In Bucks County, gun cases are generally prosecuted by the court of common pleas. That is the trail court level of Bucks County. Usually, all gun cases start at the magisterial justice court level. That is where a person charged with possession of a firearm and/or unlawful use of a firearm begin their proceedings, which is at the preliminary hearing level in Bucks County in the township for where the arrest was made.
Additionally, should a gun charge be held for court or moved on to the higher court of common pleas level, a person would then be scheduled for an arraignment in Doylestown which is the county seat of Bucks County. At Doylestown, the person would be entitled to a bench and/or jury trial for all charges being accused. It is essential to understand the prosecution that you would face during your case with the help of an experienced gun attorney.
In Bucks County, the district courts will often have high bails or treat individuals in harshly. Bails can exceed any cost an individual would need to hire an attorney in Bucks County, and not having a lawyer by the person’s side will often raise the risk that the individual will not appear for court listings.
There are many benefits to having a lawyer in the prosecution of gun cases in Bucks County. Not only does having an attorney allow an individual to potentially mitigate any charges and/or begin preparing for a possible way for acquittal, it also ensures an individual’s right to fight a case outside of being incarcerated while waiting to go to trial.
The prosecution needs to prove in a gun charge case beyond a reasonable doubt all elements required under the Pennsylvania crimes code when dealing with a specific gun charge. Some of those elements require an actual possession of a firearm or constructive possession, that is, possession in a way that a person - whether or not it is on the person - has exclusive dominion and control over such firearm.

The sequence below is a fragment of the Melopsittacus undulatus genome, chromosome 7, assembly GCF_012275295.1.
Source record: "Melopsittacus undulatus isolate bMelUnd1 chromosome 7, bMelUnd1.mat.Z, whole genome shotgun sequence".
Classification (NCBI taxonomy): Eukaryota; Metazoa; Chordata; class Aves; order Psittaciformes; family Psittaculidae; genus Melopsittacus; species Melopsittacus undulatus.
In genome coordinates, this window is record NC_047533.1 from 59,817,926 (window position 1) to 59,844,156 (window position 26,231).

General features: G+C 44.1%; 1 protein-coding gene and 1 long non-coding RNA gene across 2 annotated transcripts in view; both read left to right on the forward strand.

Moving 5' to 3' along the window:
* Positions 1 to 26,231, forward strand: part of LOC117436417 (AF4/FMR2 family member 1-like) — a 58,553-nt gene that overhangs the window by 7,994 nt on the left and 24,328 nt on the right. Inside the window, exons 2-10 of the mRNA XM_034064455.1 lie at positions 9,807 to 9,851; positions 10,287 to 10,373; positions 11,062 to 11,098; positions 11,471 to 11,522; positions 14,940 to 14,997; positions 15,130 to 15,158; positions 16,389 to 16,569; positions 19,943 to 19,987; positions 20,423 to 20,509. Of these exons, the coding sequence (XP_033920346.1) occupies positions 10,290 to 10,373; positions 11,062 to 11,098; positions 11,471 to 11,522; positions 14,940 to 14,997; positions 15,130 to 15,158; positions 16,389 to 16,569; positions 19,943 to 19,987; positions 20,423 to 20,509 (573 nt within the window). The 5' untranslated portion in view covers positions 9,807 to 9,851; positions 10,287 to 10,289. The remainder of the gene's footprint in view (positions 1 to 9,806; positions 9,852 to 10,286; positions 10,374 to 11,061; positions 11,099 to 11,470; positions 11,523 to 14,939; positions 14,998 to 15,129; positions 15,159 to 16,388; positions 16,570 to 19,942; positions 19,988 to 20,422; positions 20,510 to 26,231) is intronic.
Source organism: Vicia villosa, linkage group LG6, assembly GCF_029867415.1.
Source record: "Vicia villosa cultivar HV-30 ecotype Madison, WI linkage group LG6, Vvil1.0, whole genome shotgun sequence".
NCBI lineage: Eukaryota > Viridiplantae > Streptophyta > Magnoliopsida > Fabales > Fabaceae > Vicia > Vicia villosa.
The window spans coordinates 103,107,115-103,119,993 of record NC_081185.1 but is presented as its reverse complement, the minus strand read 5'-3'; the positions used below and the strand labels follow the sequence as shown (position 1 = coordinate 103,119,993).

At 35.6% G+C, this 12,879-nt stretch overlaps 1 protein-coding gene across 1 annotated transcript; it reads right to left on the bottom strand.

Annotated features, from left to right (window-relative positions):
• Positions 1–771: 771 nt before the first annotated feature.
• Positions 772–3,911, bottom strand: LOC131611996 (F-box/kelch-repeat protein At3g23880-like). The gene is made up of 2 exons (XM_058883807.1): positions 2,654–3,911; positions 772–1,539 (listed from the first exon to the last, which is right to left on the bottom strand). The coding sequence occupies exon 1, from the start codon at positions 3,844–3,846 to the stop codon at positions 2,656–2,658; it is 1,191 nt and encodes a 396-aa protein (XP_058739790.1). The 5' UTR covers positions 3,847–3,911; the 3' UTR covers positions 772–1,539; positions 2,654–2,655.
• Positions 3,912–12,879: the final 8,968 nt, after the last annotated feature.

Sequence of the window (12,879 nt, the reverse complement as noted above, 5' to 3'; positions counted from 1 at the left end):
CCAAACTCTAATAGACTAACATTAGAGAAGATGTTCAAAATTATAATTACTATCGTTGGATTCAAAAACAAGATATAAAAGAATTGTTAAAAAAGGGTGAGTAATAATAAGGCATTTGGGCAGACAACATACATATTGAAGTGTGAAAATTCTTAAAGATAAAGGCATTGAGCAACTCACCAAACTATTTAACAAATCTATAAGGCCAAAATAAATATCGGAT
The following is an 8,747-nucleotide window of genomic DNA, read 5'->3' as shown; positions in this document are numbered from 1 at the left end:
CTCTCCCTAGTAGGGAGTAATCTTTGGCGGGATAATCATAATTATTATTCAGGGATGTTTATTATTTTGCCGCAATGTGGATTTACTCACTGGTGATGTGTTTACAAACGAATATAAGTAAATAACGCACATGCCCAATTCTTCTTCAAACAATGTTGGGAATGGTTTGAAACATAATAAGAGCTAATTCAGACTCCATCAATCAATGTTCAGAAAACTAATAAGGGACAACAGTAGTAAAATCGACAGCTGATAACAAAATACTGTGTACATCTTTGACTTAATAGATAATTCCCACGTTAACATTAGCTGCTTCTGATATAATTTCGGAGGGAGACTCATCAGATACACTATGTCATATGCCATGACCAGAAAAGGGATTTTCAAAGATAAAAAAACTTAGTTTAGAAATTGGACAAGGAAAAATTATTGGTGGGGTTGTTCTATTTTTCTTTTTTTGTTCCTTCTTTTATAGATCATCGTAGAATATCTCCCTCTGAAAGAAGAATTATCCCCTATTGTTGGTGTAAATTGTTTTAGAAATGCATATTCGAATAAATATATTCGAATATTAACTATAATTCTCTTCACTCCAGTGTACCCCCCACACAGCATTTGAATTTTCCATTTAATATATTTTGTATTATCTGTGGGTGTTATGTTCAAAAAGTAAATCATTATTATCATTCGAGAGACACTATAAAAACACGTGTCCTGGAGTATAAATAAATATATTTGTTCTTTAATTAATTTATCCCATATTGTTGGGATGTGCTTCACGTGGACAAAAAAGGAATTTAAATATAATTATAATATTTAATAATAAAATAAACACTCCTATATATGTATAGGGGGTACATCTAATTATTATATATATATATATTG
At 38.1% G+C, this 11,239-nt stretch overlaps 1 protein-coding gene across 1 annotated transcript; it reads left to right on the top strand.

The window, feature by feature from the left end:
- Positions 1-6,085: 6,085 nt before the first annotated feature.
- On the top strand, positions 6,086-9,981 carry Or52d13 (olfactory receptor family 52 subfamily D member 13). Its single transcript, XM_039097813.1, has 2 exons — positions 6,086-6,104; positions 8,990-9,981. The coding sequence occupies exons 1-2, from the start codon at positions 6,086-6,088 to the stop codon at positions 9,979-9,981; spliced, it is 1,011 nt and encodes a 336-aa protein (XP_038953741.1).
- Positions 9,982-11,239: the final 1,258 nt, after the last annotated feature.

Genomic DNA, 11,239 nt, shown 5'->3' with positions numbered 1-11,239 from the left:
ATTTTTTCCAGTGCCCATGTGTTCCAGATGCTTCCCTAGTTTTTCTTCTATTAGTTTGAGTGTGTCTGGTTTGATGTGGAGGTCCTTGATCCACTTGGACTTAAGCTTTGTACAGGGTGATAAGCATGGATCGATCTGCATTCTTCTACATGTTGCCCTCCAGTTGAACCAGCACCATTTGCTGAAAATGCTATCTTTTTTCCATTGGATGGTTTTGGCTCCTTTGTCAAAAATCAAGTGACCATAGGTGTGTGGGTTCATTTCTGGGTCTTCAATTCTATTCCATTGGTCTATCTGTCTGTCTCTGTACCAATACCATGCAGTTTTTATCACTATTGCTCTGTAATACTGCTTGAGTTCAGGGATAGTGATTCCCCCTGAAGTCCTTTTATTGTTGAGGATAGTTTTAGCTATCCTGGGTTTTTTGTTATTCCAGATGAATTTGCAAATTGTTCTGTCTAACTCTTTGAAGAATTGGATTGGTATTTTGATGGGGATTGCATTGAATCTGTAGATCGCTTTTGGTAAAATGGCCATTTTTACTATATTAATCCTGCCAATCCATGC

Additionally, the prosecution in a gun case must show that they are in fact dealing with a firearm by definition. The firearm in question must be operable and must meet all of the requirements set forth under the sections 6106 and 6108 of the Pennsylvania crimes code. The Commonwealth has the burden of proof on every level depending on the specific charge. It is the defense attorney’s job to attack this burden of proof on any level in order to mitigate a person’s case and develop a defense to result in an acquittal.
The most common evidence that is used when attempting to prove a gun charge in Bucks County is the firearm. Prosecution uses the hard evidence from the firearm, any specific hard evidence on the firearm such as fingerprints, DNA, or gun powder residue. The prosecution also looks for whether or not the firearm had been fired and then compares the evidence to the individual’s charge.
Additionally, eyewitness testimony, video testimony, and testimony from responding police and complainants come into play. The Commonwealth has all the means of attempting to prove their case beyond a reasonable doubt. However, with the right Bucks County gun lawyer, this hard evidence can be challenged when putting up a proper defense.
Allegedly charged individuals do not deal with specific attorneys. Their attorneys deal with district attorneys when dealing with an individual’s gun case. A person’s gun lawyer, rather than the person, has direct contact with any prosecuting party involved in their case.
Additionally, prosecutors generally treat gun cases harshly. Having the right Bucks County gun lawyer in a prosecution helps the person mitigate and challenge the evidence in question.